The Awakening by Kate Chopin

My only experience with Kate Chopin was her short story, “The Story of an Hour.”  I had heard good things about her book, The Awakening, so I thought I would pick it up and read it.  I was not disappointed.  Chopin’s character and thematic development are impressive.  Having taught so many novels, it’s nice to actually read something that impressed me.  Plus I have a fascination with New Orleans and its pseudo-European culture and this novel wraps its characters in this Creole setting.

The opening chapters of the novel were great at introducing the world the story takes place in.  However, it did take a while before Chopin reveals what the book is about.  At first glance it seems that we are just seeing the obvious ennui of rich white people, on summer vacation, escaping their “busy” lives back in New Orleans.  But that’s where Chopin’s craft kicks in.  Soon, with a few well placed narratorial quips, she reveals that maybe all is not well in Grande Isle.  That this boredom is not something to be praised, but rather something that should be changed.

This is what I appreciated about her approach to character development.  She isn’t afraid to critique and present a well-rounded, flawed character. Chopin’s approach is similar to Edith Wharton’s characters who, at first glance, seem to be people we are supposed to like, but upon further analysis we are supposed to judge them as much as the author does.  I like this approach to writing and this is why I like these early Modern writers.  Particularly because I enjoy reading books from different perspectives.  Having read Wharton previously, I’m glad to say that Chopin is now going on the shelf right next to Edith as two of my top authors.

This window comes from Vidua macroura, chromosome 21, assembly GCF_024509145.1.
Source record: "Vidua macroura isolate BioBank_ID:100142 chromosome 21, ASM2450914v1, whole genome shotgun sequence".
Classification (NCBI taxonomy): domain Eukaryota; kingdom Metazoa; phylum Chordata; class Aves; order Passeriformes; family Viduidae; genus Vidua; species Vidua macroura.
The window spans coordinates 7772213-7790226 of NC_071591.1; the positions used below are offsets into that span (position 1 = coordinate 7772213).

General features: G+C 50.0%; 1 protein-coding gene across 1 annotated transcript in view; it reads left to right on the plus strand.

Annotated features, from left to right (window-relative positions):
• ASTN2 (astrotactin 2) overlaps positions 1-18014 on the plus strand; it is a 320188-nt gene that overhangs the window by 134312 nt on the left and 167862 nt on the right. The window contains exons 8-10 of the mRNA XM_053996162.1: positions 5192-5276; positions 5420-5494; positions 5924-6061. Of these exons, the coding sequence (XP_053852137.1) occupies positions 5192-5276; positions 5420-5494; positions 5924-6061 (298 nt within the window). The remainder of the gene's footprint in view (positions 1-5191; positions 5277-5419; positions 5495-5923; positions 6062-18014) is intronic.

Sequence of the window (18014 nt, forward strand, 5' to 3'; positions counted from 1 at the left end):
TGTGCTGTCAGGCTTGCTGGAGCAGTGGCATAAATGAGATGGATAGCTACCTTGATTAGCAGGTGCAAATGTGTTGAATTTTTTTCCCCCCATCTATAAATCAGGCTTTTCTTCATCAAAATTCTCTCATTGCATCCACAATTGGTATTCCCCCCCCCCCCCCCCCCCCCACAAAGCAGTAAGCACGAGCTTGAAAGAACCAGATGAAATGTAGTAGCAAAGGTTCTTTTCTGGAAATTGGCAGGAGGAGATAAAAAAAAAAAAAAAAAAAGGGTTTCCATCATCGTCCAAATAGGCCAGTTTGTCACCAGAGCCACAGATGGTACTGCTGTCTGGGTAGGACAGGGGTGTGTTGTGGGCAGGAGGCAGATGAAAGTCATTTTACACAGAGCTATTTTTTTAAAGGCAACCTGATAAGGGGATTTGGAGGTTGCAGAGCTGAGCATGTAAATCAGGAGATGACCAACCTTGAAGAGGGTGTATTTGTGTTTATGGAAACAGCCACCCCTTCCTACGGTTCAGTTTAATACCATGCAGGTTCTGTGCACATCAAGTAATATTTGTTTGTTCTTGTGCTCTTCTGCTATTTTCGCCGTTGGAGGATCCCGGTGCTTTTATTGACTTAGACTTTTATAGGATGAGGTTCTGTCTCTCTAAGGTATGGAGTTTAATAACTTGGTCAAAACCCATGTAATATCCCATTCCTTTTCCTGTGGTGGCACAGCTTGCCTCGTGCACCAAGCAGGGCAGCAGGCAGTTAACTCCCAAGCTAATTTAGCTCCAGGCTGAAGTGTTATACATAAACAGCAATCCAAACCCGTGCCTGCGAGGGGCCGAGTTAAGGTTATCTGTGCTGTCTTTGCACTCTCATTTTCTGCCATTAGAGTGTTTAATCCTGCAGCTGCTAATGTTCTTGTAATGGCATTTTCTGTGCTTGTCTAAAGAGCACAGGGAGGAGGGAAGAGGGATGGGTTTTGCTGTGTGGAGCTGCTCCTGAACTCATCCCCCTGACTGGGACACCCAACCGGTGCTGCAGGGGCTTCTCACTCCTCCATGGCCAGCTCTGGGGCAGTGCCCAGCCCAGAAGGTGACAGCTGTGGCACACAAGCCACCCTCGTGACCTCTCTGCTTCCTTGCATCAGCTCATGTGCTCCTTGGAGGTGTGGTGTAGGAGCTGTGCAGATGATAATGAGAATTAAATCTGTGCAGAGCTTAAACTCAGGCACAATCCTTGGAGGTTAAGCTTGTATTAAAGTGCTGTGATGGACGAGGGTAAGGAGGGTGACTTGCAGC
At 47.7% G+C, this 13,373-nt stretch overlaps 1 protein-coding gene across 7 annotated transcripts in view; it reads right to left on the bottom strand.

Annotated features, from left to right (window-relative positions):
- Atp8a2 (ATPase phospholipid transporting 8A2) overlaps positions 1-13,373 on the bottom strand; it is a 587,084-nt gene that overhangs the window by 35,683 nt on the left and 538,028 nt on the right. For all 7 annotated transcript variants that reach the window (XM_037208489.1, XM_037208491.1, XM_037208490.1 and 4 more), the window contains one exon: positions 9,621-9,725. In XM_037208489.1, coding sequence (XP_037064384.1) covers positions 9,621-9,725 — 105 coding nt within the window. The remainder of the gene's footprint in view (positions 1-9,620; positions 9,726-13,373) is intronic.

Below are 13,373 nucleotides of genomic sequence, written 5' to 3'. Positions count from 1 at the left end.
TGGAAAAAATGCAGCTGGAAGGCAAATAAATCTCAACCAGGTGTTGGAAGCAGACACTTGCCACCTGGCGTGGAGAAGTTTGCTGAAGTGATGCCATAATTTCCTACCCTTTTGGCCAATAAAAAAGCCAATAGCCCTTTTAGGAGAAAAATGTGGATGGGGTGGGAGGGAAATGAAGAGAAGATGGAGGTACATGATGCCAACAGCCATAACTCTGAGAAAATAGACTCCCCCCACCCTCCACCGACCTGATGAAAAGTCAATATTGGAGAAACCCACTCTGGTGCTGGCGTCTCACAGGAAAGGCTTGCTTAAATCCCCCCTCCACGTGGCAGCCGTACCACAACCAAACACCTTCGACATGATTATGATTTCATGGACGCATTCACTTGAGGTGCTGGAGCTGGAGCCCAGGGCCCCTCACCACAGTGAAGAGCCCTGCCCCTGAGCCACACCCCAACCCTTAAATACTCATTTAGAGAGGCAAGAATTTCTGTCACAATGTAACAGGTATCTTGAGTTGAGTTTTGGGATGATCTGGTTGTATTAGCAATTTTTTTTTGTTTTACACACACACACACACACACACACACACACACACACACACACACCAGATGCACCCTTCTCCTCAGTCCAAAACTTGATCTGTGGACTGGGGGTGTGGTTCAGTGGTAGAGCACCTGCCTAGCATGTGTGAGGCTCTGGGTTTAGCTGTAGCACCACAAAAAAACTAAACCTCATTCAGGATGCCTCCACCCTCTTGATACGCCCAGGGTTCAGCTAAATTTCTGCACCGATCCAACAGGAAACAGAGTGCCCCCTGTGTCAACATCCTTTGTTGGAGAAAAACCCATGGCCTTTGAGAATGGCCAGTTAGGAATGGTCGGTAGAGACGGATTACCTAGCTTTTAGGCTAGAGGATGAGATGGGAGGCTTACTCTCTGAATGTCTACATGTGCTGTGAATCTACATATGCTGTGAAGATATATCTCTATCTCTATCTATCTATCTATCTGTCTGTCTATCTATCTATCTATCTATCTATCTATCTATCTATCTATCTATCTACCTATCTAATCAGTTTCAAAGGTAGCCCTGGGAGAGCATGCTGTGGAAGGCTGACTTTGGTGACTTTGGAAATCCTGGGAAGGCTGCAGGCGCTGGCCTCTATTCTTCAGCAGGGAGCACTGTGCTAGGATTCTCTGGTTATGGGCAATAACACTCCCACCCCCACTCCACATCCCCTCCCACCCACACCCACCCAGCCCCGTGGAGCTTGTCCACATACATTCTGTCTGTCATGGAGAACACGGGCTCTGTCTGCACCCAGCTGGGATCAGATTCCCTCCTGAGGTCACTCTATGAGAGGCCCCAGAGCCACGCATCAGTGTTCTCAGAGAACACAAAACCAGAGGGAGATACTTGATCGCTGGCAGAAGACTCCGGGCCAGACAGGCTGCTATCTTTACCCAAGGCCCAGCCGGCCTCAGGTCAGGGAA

The development of the theme is another feather in Chopin’s quiver.  Once she establishes her characters, she quickly, and adroitly, takes the reader on a somewhat spiritual journey as Edna Pontellier attempts to discover why she is so bored and dissatisfied with her life.  I won’t give away her discovery, because that’s part of the joy of the novel, but I will say that while I don’t agree with her methods, I do think that Edna’s ultimate epiphany is important.  One phrase establishes with readers what Chopin is trying to tell the world about women and women’s rights: “I am no longer one of Mr. Pontellier’s possessions to dispose of or not.  I give myself where I choose.”

While there is a lot of discussion about feminism in our modern society, I feel that it’s good to remind ourselves what feminism is about.  I don’t profess to be up-to-date on feminist philosophy, but I believe that Chopin would be a great foundational text to introduce feminism.  Frankly, I’ve never been that guy who wants a trophy wife, or who feels threatened by strong women.  Luckily I found a wife who is talented at what she does with a living and who is a strong and independent and is willing to share her life with me.  That’s what I think Chopin is trying to say in her story as well.  It’s not a diatribe against men.  Rather, it’s a warning to women to  not let themselves get married for the sake of being married or to let themselves be lost in a marriage.  But to life a wholesome life and share in marriage with a man who will respect you and love you for who you are.  And not treat you like a new sofa.